For crossword aficianados both the Azed and Beelzebub crosswords are composed by strict adherents of the rules set by the great Ximenes and both feature grids with no black squares, in contrast to the more normal Everyman puzzle. Jonathan Crowther, who sets the Azed puzzles is the successor to Ximenes in the Observer; he’s been setting puzzles there since 1971.

Anyway, the last Independent on Sunday was published on Sunday 20th March and it included a list of the winners of the last two Beelzebub puzzles; the very final one was No. 1,358:


It’s a nice way to mark the end of an era! One last dictionary to add to the collection. I’ve completely lost track of the number of books of words I’ve won from the weekly puzzles in the Independent, but it’s certainly more than 50. I’ve given many away but there’s still a large stack in Dorothy’s office.

Anyway, I spent some of my Easter weekend off doing the Guardian  prize crossword (extra-large size, but quite easy) followed by Everyman and Azed in the Observer. I guess that’s my diet from now on…



Posted in Uncategorized on March 19, 2016 by telescoper

For reasons I’d rather not go into at the moment, I’ve decided to take a break from blogging for a while. I’ll probably be back after Easter, but in the meantime there will be a short intermission.



More fine structure silliness …

Posted in Bad Statistics, The Universe and Stuff with tags , on March 17, 2016 by telescoper

Wondering what had happened to claims of a spatial variation of the fine-structure constant?

Well, they’re still around but there’s still very little convincing evidence to support them, as this post explains…

Another Astrostatistics Blog

I noticed this paper by Pinho & Martins on astro ph today (accepted to Phys Lett B) concerning the alleged spatial variation of the fine structure constant; I say alleged but from reading this paper you’d think it was a settled debate with only the precise functional form of the final spatial model left to be decided.  In this latest instalment the authors propose to consider what updates can be made to the parameters of the spatial dipole model given 10 new quasar absorption datapoints (along 7 unique sight lines) drawn from post-Webb et al. studies published in the recent literature, with “the aim of ascertaining whether the evidence for the dipolar variation is preserved”.  Which, since they don’t consider the possibility of systematic errors* in the Webb et al. dataset, it is … since 10 data points with slightly lower standard measurement errors—and supposedly lower systematic errors—cannot trump the couple of hundred original measurements…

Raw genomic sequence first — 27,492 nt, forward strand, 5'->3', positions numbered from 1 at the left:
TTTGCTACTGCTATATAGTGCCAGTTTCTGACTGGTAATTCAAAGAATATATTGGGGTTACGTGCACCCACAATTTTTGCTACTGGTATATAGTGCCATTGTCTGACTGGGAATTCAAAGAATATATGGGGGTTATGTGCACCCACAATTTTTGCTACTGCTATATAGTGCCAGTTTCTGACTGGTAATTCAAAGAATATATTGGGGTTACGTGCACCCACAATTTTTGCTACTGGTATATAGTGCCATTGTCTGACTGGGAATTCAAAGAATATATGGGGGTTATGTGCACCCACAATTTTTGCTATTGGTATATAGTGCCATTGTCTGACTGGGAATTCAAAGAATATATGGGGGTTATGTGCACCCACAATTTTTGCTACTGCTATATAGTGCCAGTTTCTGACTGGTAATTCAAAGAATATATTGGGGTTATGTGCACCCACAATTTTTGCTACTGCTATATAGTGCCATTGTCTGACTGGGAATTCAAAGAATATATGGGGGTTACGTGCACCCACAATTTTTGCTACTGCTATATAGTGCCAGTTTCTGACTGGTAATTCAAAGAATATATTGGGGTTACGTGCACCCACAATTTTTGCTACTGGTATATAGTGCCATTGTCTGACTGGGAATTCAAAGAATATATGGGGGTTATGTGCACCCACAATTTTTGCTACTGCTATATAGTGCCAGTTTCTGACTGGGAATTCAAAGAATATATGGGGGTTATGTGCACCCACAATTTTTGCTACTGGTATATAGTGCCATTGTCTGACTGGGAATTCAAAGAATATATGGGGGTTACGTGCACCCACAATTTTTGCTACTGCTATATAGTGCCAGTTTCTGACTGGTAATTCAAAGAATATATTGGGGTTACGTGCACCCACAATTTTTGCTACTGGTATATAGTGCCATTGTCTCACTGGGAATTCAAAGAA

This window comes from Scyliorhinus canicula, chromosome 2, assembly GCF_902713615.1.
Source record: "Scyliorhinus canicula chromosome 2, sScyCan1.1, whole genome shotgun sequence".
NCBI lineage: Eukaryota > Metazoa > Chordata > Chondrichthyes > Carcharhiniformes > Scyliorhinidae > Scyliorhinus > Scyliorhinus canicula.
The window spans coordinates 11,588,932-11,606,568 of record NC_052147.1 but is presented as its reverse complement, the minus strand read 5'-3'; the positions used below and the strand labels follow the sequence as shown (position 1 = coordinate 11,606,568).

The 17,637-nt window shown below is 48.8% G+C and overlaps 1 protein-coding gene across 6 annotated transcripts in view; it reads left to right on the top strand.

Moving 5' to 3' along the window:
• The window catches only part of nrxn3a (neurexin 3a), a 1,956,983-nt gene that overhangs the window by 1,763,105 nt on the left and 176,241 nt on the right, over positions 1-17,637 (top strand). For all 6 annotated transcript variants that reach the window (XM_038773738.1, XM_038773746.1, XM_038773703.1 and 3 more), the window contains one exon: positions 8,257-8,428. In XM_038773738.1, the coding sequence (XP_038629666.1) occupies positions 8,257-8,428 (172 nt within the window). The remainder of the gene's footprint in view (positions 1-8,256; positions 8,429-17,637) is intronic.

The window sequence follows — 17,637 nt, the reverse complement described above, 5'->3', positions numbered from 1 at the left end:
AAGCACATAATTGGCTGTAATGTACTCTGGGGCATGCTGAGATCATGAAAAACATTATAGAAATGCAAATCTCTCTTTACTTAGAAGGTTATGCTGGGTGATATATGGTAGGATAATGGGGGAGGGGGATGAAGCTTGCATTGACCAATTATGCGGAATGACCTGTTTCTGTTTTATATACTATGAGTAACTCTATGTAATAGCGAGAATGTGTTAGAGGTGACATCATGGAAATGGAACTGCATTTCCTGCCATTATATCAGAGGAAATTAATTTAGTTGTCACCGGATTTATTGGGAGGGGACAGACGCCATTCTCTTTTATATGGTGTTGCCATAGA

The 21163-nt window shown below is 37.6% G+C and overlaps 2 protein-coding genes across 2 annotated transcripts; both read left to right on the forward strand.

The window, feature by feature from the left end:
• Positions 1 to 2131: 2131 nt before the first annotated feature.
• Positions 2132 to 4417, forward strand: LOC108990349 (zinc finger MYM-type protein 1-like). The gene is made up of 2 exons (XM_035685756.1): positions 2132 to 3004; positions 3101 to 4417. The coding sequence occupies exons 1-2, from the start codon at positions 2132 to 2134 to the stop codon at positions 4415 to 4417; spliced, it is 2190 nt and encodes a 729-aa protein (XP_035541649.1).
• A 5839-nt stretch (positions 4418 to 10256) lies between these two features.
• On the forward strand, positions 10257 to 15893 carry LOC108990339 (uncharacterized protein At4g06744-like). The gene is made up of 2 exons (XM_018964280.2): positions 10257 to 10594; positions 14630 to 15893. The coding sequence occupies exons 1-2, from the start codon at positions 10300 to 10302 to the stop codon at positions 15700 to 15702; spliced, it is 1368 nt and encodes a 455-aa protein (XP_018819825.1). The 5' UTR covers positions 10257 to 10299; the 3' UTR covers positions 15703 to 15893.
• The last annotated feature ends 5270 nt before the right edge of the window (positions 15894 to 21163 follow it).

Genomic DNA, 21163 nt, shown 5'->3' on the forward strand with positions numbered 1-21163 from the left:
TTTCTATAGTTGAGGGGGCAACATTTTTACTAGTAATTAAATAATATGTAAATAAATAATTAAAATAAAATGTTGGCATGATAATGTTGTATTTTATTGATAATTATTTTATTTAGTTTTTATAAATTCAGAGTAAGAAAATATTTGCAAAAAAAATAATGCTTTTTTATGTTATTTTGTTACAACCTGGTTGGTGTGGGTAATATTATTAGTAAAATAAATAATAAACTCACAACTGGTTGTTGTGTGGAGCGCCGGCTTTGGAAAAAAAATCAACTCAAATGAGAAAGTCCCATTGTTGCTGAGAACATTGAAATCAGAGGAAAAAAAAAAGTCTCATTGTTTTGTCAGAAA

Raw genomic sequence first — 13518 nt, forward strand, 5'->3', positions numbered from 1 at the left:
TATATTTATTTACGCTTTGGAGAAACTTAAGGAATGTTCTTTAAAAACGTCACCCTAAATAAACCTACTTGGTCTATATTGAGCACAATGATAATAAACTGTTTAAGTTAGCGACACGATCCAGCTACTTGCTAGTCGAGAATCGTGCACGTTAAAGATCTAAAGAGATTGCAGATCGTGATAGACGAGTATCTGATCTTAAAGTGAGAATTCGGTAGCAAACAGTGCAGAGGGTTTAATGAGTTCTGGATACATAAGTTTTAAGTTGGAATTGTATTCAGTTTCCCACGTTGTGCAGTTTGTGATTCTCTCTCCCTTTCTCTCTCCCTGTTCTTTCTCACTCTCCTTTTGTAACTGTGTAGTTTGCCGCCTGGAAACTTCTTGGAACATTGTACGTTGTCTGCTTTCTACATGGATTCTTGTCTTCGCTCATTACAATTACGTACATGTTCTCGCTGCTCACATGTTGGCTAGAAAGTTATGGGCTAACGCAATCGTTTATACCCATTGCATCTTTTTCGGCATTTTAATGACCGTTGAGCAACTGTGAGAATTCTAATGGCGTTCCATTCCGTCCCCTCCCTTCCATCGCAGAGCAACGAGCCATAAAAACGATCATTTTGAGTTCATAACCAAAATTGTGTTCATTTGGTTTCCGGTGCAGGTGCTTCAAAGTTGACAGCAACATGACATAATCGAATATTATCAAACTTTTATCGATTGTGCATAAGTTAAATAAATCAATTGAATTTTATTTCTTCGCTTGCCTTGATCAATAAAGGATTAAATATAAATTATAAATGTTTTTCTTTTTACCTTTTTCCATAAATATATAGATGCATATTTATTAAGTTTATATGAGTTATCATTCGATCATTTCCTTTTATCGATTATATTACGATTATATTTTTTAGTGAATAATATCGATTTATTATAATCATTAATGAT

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R.I.P. Asa Briggs (1921-2016)

Posted in History with tags , , on March 16, 2016 by telescoper

Asa Briggs (1921-2016)

The frivolity of yesterday’s post it’s time today for a piece of sad news. Eminent historian and distinguished former Vice Chancellor Asa Briggs (Lord Briggs of Lewes) has passed away at the age of 94.

There will be many others who can comment more meaningfully on his immense contribution to academic research, but it seems to me that Asa Briggs was a rare example of a historian whose work transcended the boundaries of academic research. Even an ignorant astrophysicist like me has read his marvellous Social History of England , for example. He was Vice Chancellor of Sussex University from 1967 until 1976, but when he retired from his post as Provost of Worcester College, Oxford, in 1991, he lived in Lewes which is just a few miles up the road from the Falmer campus so his association with the University remained strong.

Having twice been based at Sussex during my career I was of course familiar with Asa’s name and work but it wasn’t until two years ago that I finally got to meet him, at a Commemoration Dinner in the Royal Pavilion. For some reason I was seated next to him at this event and we talked about a wide range of subjects, including football. He was quite frail at that time, but full of good humour and very friendly. In short he was excellent company and clearly a very nice man.

Rest in Peace Asa Briggs (1921-2016).


Cavete, Quod Idibus Martiis

Posted in Film, History with tags , , on March 15, 2016 by telescoper

Today is the Ides of March and we’re entering the final straight before crossing the finishing line of term and collapsing in a sweaty mess into the arms of the Easter holiday. I’ve been ridiculously busy today so, being too knackered to think of anything else to post, I thought I’d tap into a priceless bit of British cultural history relevant to this auspicious day.

This is from the First Folio Edition of Carry On Cleo, and stars the sublime Kenneth Williams as Julius Caesar delivering one of the funniest lines in the whole Carry On series. The joke may be nearly as old as me, but it’s still a cracker…